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Author to honour 50th anniversary of Chi-Cheemaun

Undated photo of the Chi-Cheemaun ferry setting sail from South Baymouth. (FIle photo/Ian Campbell/CTV News Northern Ontario) Undated photo of the Chi-Cheemaun ferry setting sail from South Baymouth. (FIle photo/Ian Campbell/CTV News Northern Ontario)
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It’s an iconic symbol of summer, the Chi-Cheemaun, and it’s about to be memorialized in a book for all to see as it sets sail for its 50th year.

Historian and author Richard Thomas has been busy working on the project, in coordination with the Owen Sound Transportation Company, and is looking for help from those who have memorable stories involving the Chi-Cheemaun.

“It’s a great story and I ride Chi-Cheemaun probably about a dozen times every summer myself,” said Thomas. “So it’s a subject that’s near and dear to my heart.”

For decades now, Chi-Cheemaun (otherwise known as *Big Canoe*) has been making the trek to Manitoulin Island and back ferrying summer lovers across the Georgian Bay and cutting hours off car trips.

“Chi-Cheemaun really is an iconic symbol of Great Lakes travel. For many people, it’s the biggest ship they’ll ever be on in their lives and so it’s a special trip,” he said.

According to Thomas, the biggest issues with Chi-Cheemaun’s predecessors was the line-ups. They couldn’t keep up with demand which led to it’s creation at a Collingwood shipyard.

“I’ve heard lots of great stories so far, people are very generous with reaching out. I’m up to three couples who were married on Chi-Cheemaun who have shared photos and stories with me so I’ll be including some of those,” he said. “There have been a number of people talking about the iconic nature of Chi-Cheemaun, they remember as little kids travelling on Chi-Cheemaun with grandma to go over to the cottage and now as adults they take their own children on board. It’s a real generational story."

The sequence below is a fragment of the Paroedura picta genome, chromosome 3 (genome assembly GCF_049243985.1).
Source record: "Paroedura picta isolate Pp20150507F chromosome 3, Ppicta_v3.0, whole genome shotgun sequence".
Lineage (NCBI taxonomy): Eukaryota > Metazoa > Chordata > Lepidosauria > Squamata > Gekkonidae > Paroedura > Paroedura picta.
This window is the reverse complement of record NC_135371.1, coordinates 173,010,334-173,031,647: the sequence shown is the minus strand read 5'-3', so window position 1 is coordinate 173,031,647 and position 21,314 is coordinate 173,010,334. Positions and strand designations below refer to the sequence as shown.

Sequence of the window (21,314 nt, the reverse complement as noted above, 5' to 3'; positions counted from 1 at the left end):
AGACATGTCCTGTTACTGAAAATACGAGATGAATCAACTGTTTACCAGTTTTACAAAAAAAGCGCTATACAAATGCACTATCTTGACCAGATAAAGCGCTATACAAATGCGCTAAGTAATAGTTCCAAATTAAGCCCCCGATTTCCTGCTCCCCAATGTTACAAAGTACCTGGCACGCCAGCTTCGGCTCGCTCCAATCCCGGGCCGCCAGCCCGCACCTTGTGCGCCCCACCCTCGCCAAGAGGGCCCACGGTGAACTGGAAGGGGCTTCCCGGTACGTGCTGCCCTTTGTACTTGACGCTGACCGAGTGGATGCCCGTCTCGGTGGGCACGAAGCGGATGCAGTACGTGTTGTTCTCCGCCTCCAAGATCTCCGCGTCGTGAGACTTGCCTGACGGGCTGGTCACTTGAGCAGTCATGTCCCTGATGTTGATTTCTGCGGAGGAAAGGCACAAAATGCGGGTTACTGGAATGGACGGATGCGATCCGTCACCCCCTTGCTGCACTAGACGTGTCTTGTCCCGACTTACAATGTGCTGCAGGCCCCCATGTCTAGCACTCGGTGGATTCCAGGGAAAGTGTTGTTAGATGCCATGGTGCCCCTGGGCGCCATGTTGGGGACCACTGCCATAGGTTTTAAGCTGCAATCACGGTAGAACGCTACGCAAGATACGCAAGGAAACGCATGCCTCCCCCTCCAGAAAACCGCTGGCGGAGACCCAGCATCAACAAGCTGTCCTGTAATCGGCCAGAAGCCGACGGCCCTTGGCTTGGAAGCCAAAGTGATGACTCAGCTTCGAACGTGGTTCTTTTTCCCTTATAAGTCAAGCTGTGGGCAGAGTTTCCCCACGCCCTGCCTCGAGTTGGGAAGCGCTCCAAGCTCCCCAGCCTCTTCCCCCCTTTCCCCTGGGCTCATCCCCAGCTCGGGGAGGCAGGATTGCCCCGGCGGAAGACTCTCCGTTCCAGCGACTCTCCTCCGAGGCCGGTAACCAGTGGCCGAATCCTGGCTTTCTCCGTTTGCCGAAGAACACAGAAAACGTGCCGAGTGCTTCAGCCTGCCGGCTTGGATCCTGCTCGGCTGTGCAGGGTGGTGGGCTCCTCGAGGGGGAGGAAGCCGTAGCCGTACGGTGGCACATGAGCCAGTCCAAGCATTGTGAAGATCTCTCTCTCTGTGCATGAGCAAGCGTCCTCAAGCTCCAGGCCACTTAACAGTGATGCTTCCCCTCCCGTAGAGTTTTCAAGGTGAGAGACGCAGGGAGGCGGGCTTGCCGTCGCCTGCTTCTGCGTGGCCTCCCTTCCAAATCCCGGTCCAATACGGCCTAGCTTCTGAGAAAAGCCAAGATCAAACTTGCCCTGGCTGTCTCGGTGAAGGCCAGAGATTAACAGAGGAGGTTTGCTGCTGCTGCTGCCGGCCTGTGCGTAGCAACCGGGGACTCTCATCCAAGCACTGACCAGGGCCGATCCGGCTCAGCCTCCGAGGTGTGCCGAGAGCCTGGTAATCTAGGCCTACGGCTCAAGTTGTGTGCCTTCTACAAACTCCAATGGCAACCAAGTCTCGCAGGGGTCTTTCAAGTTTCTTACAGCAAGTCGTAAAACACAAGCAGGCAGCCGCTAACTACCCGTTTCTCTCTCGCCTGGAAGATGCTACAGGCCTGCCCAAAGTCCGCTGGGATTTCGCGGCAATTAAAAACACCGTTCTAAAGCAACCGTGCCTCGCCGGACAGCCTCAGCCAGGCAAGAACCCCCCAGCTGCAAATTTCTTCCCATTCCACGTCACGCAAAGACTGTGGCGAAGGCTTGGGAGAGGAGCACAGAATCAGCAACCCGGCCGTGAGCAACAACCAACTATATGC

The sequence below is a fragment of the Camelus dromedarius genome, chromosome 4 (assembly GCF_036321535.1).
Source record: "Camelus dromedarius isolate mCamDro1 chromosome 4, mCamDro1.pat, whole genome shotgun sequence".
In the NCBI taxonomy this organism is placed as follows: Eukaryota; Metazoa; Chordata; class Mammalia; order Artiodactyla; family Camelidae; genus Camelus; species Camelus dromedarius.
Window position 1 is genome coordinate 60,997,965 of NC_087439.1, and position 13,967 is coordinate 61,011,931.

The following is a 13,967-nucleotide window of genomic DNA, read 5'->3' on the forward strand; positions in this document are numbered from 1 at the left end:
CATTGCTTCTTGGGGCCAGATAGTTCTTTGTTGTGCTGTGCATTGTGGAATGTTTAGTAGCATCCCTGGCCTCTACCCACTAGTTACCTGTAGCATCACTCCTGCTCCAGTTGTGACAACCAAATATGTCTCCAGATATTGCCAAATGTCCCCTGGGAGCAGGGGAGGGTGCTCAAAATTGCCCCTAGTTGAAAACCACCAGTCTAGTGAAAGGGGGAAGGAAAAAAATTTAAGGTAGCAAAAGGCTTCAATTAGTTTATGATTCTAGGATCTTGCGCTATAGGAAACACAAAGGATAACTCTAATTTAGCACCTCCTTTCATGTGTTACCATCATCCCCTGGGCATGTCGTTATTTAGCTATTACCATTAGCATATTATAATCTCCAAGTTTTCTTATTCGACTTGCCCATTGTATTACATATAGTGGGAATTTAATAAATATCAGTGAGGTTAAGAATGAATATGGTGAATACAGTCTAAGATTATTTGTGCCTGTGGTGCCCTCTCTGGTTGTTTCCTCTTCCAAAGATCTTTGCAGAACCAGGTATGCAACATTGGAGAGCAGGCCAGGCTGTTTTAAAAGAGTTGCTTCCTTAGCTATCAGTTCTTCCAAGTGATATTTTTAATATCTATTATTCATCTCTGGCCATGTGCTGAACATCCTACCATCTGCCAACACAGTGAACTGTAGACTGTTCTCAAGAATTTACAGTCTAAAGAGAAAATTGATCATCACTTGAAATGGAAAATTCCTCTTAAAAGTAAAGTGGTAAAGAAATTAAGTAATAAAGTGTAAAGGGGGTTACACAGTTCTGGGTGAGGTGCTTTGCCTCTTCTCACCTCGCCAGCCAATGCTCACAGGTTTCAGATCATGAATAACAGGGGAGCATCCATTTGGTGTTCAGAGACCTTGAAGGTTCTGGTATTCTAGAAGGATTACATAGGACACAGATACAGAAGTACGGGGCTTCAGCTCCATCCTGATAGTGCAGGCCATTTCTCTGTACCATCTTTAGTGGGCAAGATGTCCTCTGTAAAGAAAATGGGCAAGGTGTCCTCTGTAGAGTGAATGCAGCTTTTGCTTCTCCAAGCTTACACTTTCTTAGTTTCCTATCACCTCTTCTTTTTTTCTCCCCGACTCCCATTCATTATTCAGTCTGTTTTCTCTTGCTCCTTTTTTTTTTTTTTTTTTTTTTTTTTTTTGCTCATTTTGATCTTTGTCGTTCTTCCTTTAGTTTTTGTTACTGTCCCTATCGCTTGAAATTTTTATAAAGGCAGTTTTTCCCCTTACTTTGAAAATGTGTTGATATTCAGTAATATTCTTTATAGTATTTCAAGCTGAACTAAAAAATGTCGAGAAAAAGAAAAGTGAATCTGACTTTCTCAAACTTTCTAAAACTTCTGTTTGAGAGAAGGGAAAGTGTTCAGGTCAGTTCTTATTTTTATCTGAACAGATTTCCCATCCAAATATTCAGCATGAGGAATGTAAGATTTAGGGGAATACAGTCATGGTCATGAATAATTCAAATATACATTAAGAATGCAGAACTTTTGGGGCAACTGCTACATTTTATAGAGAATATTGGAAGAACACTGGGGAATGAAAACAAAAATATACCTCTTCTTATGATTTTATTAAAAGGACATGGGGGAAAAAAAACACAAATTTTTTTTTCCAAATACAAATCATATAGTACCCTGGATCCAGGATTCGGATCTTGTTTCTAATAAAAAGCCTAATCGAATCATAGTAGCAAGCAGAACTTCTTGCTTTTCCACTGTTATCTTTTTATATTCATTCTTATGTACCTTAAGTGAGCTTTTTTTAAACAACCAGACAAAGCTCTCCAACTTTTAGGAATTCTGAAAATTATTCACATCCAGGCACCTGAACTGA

Thomas says he’s hoping to gather information about special trips they’ve had on the ferry, whether it was the good or worst passage ever along with any other interesting tidbits.

“I’ve gotten up to the point where Chi-Cheemaun is being built and I’ve actually interviewed about a dozen men form the shipyards who worked on Chi-Cheemaun back in 73 and 74 and I’ve got some great stories about them and the one thing I’ll say that came through loud and clear from the shipyard workers was the sense of pride that they all have that Chi-Cheemaun is still sailing,” he added.

No word yet on when the ferry plans to launch for the summer season.

To reach Richard Thomas or to contribute to his work, he can be reached at chicheemaun50@gmail.com

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